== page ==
The following example pertains to commercial production of an ethylene copolymer with hexene-1. This example was conducted in a commercial reactor as illustrated in FIG. 1. Key elements in the reactor loop are the reactor vessel 1, heat exchangers 2 and 4, compressor 3, fines, cyclone 6, and fines return injector 7. A gas distributor plate 8 is provided near the bottom of the reactor. An enlarged disengaging zone 5 is provided near the top of the vessel for reducing the entranement of solids in the exiting gas. Various schemes are used for replenishing the ethylene, comonomer, hydrogen, and inerts in the main gas recycle stream. These are depicted in FIG. 1 as a single combined stream 9 for simplicity. Catalyst injection, in the form of prepolymer, is shown by stream 10, and polymer powder discharge is shown as stream 11.
The nominal density of the copolymer was controlled near 0.925 gram per cubic centimeter. The nominal melt index was controlled near 0.9 gram/10 minutes, and the operating conditions varied in a narrow range. The data occurred over many month's time, during different campaigns when this particular type of polyethylene was produced. The reactor temperature was 78 to 82° C. and the pressure was about 300 psig (2.07 MPa). Superficial fluidization velocity varied from 1.6 to 2.0 feet per second (49 to 61 cm/sec). Ethylene varied from 24 to 36 mole % of reactor gas composition, with the hexene-1 and hydrogen adjusted to control product density and molecular weight, respectively. The hexene-2 composition in the reactor gas was controlled by adjusting the level of purge, since the hexene-2 is an impurity in the hexene-1 feed. The level of saturated C6 hydrocarbons was adjusted by intentional injection of commercial hexane of the composition described in Example 2. The other particulars of the fluid bed process and the Ziegler catalyst are generally according to Example 2 in U.S. Pat. No. 4,882,400.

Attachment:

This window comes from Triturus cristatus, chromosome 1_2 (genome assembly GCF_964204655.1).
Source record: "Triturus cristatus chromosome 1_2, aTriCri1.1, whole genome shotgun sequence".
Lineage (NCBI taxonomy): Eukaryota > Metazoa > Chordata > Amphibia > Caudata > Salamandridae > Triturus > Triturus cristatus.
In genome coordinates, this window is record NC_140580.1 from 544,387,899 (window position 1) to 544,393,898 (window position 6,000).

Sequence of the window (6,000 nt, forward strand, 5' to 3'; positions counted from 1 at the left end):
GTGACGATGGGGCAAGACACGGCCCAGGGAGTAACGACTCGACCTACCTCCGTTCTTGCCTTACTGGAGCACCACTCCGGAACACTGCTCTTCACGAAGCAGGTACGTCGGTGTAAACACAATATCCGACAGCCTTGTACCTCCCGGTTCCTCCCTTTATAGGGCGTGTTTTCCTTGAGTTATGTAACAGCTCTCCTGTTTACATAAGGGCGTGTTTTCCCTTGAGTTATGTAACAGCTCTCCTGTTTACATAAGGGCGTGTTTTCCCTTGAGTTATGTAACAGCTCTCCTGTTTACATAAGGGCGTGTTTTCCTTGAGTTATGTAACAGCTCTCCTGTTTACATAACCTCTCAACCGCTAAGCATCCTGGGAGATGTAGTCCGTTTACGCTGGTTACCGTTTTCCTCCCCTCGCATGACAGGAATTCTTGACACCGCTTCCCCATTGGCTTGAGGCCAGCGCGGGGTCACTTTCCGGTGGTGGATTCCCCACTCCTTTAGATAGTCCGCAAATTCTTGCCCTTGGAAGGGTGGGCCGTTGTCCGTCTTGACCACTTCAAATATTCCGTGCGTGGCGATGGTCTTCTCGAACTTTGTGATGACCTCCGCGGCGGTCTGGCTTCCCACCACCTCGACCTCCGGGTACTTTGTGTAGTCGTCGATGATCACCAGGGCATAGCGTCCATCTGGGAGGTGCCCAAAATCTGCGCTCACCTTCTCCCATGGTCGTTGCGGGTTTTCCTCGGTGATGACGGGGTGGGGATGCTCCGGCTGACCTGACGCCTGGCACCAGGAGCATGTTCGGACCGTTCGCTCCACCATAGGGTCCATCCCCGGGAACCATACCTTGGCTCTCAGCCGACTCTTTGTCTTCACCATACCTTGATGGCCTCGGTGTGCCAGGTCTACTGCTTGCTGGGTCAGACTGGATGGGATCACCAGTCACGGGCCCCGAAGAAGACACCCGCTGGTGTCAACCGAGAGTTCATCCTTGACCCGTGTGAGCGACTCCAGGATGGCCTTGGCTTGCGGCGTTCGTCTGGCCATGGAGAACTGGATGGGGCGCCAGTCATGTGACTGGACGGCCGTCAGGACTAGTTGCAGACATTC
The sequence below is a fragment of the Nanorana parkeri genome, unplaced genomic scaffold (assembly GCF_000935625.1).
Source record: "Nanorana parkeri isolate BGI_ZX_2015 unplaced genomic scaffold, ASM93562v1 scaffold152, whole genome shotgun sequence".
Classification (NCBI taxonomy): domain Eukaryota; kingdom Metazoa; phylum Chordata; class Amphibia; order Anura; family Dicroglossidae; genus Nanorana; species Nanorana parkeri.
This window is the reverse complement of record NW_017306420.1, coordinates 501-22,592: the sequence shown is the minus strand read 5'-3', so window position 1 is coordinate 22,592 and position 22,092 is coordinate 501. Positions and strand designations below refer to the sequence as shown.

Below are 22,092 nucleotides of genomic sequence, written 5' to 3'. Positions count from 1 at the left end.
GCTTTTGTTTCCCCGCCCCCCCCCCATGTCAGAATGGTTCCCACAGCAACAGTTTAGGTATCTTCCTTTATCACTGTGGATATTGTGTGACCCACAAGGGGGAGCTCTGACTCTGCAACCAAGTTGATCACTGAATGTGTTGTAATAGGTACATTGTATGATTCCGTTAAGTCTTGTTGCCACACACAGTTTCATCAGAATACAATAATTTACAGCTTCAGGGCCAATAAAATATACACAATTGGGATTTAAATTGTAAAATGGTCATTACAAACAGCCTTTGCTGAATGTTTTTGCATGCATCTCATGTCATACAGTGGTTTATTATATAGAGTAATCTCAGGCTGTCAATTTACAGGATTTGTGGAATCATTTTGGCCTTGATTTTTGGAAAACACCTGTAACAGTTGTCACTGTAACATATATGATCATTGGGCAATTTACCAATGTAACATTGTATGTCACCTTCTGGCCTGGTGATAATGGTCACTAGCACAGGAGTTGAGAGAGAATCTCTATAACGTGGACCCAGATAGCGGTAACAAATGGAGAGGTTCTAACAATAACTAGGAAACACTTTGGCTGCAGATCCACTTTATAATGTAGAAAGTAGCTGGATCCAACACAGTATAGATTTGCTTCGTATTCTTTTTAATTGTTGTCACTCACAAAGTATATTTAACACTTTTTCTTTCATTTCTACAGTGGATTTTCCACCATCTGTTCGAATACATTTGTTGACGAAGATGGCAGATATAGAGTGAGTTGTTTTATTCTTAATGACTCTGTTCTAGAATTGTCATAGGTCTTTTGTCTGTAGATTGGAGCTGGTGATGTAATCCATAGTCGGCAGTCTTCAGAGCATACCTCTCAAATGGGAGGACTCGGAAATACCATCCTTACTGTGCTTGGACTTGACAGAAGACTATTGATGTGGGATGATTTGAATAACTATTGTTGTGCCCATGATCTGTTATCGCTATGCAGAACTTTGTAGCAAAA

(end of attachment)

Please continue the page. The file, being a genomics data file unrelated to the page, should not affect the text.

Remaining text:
FIG. 6 shows the reduction in bed fines, as the level of total C6 was raised over a period of months on 9 successive but separate production campaigns of the same product. As the sum of all C6 partial pressures was raised above 18 psia (0.124 MPa) from about 12 psia (0.083 MPa), the level of fines, defined as the fraction of the powder less than 125 microns, declined from about 1.6% to about 0.8%.
The commercial unit sifts agglomerates from the powder withdrawn from the reactor using a screen with openings of 7/16 inch square (1.1 cm square). When the fines were reduced, the production of agglomerates from the screener declined from values above 100 pounds per hour (45 kg/hr) on campaign 1 to values below 2 pounds per hour (1 kg/hr) on subsequent campaigns, even though the production rate for the unit was increased over 50%. Normally, agglomerate production is observed to increase at higher production rates because the reactor is being pushed to higher reaction per unit volume per unit time (space-time yield).